(Editor’s Note: This is the third in a series of Q-and-As featuring candidates for local offices. Respondents were given questions with word limits; responses are in their own words. Elipses are used to signify the candidate went over the word limit.)
Three candidates are vying for a supervisor’s seat opening up as incumbent Jim Whiteaker serves his final year in the position – he’s not up for re-election.
Karm Bains, Stacy Brookman and Tej Maan are seeking voter approval.
We’re asking supervisor candidates about homelessness, domestic violence, housing, and the ag/urban interface. Following are responses:
1. Please tell us a little about yourself – you are free to list any background or credentials you feel are relevant.
Bains: A fourth-generation farmer, I’m the only candidate who is a lifelong resident of Sutter County’s District 4 (46 years). I was elected to serve on the Sutter County Board of Education, as an appointee of the Governor on the 13th District Agricultural Association and I own a small business.
Brookman: I am a retired deputy sheriff and small business owner. I have over 25 years of experience in public safety and private business. I still have more to give to our community and want to put my experience to work. My number one priority will be you and your families.
Maan: I bring real local government experience to the race for supervisor. During eight years of service on the Yuba City Council, I gained experience that is essential to be effective. I’ve balance budgets, prioritized public safety to reduce violent gang activity and worked to secure funding to fix area levees.
2. Homelessness is most often identified as one of the leading concerns of constituents of most districts. What’s your current assessment of the issue?
Brookman: The people, rather than the government, are the most effective at addressing the issue of homelessness that exists in every community. Historically, churches and charities have been the resource for a hand up to the less fortunate; they know how to help those that want to be helped.Where the government can contribute is in the area of drug using homeless who commit crimes and with mentally ill homeless individuals.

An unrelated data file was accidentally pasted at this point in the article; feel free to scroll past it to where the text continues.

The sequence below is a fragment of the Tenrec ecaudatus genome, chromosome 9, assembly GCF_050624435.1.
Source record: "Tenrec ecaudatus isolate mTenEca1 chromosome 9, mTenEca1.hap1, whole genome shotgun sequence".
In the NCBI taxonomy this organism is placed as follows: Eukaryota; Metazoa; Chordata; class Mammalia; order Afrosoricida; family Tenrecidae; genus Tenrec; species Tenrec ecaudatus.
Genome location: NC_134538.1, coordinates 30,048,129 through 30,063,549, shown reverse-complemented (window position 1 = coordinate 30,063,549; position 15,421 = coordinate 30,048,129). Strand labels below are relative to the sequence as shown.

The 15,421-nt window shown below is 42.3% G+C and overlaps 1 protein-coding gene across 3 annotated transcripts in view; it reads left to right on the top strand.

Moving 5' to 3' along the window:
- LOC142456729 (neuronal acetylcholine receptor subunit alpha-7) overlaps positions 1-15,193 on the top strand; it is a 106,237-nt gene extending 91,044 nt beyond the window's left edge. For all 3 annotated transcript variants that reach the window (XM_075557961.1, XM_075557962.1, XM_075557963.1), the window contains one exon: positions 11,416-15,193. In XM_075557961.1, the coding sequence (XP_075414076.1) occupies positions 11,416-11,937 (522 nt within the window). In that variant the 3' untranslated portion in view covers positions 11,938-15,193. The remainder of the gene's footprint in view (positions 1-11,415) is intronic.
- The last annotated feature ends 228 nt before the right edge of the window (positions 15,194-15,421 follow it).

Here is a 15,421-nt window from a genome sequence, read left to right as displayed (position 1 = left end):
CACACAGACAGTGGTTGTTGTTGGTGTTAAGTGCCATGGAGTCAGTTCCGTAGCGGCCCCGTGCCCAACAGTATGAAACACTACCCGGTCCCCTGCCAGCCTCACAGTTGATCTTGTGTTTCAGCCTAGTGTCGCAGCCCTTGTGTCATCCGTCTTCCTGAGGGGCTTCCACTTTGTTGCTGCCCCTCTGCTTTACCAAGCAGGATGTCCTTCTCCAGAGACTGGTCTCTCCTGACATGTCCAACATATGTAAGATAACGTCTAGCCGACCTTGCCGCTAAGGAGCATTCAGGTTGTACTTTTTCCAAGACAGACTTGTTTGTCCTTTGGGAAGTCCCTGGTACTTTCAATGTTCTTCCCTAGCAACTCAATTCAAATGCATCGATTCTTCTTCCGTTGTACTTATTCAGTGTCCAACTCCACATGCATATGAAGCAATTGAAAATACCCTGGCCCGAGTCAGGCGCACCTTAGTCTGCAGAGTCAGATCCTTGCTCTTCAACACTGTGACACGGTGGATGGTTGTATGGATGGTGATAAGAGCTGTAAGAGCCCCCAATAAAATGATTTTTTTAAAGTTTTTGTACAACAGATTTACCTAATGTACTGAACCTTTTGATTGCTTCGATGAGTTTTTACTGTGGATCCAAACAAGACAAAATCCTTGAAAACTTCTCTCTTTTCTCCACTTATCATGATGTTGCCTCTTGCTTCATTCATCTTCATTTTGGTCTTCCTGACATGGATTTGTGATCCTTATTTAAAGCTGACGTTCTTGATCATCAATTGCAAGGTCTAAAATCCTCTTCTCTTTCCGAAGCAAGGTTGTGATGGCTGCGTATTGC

Maan: From 1992 through 2015 state and local governments spent nearly $958 billion on an array of programs and, sadly, the problem is only becoming worse. The solution is not just more investment. We need to invest in programs and resources that address the underlying causes of homelessness like the epidemic of drug addiction, mental illness and job training. We must also never forget our duty to our homeless veterans.
Bains: There is no cookie cutter solution to the homeless crisis. Each case of homelessness is unique and needs to be managed individually. While we work to get our homeless placed in permanent housing, we must stem the flow of new cases into homelessness through prevention and education, while implementing affordable housing solutions. We must enforce existing ordinances and find greater means to police the situation to prevent this from recurring.
3. Domestic violence crimes make up a large percentage of felony crimes cited in our region. Can and should supervisors do anything to influence this issue? What?
Maan: I am saddened by statistics that point to violence or hardship within area families. I believe that local leaders can influence the well-being of families by advancing policies that are family and community friendly that reduce burdens and costs on families. Family resource services can be promoted through local government and non profit agencies to connect struggling families with resources for employment, substance abuse, financial education and conflict management.
Bains: Developing an educational campaign to deploy in Sutter County could help educate both men and women on the issue. Many times juveniles experience relationship violence, making it imperative that we educate teens at the same time that we educate adults. Working with Casa de Esperanza, we could require residents found guilty of domestic violence to attend classes on healthy relationships, managing anger/frustration, which could result in positive outcomes, reducing recidivism.
Brookman: I believe that assisting the Health Department and Sheriff’s Department with funding for education on awareness and prevention would be best route for supervisors.
4. Housing development stalled with the last recession and has never picked back up. What needs to be done?